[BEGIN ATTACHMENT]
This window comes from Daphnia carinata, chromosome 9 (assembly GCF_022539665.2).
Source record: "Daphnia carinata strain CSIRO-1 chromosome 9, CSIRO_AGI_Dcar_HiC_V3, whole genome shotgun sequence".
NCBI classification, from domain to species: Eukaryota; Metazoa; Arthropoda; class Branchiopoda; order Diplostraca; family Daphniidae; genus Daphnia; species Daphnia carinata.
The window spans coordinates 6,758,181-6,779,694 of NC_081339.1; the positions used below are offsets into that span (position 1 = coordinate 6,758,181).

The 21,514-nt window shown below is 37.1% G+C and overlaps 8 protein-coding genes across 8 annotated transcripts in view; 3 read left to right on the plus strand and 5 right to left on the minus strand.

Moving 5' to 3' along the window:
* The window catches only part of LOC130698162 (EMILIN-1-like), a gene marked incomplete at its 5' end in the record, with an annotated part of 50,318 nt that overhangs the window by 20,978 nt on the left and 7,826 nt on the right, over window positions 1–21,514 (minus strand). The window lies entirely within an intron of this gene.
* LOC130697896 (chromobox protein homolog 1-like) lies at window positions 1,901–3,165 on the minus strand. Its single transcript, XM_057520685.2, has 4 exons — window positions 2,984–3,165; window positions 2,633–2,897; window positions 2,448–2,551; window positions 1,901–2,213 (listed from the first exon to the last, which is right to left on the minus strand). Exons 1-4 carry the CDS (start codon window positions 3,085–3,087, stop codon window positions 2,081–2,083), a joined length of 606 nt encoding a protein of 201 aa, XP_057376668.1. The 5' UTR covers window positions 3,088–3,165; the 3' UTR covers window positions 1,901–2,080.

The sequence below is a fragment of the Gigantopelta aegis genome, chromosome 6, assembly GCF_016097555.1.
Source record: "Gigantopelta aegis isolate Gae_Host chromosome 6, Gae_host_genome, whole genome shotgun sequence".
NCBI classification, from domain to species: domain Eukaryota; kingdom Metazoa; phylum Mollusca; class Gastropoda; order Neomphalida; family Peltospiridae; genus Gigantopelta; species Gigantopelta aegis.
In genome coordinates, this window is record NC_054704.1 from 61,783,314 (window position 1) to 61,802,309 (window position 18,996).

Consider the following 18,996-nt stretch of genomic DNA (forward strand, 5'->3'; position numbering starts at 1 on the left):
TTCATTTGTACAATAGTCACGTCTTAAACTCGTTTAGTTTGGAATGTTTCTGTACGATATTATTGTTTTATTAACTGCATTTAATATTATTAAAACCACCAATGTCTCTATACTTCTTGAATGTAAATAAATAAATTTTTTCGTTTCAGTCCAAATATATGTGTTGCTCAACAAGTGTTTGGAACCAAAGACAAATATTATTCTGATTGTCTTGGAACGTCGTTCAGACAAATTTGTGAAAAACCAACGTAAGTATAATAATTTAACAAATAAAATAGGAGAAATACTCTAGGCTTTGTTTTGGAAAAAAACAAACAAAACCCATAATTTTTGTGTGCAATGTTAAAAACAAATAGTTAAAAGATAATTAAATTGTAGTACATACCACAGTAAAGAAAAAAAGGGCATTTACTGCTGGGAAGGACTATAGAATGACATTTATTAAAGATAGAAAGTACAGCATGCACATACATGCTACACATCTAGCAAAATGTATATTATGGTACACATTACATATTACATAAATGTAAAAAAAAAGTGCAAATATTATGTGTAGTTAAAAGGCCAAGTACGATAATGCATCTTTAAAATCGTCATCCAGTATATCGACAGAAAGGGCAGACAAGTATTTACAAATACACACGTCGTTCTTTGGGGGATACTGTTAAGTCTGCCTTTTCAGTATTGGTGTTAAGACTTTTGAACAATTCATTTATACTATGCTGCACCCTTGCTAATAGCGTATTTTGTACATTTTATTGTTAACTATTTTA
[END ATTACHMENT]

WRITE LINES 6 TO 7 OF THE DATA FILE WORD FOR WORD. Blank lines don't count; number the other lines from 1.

Moving 5' to 3' along the window:
* The window catches only part of LOC130698162 (EMILIN-1-like), a gene marked incomplete at its 5' end in the record, with an annotated part of 50,318 nt that overhangs the window by 20,978 nt on the left and 7,826 nt on the right, over window positions 1–21,514 (minus strand). The window lies entirely within an intron of this gene.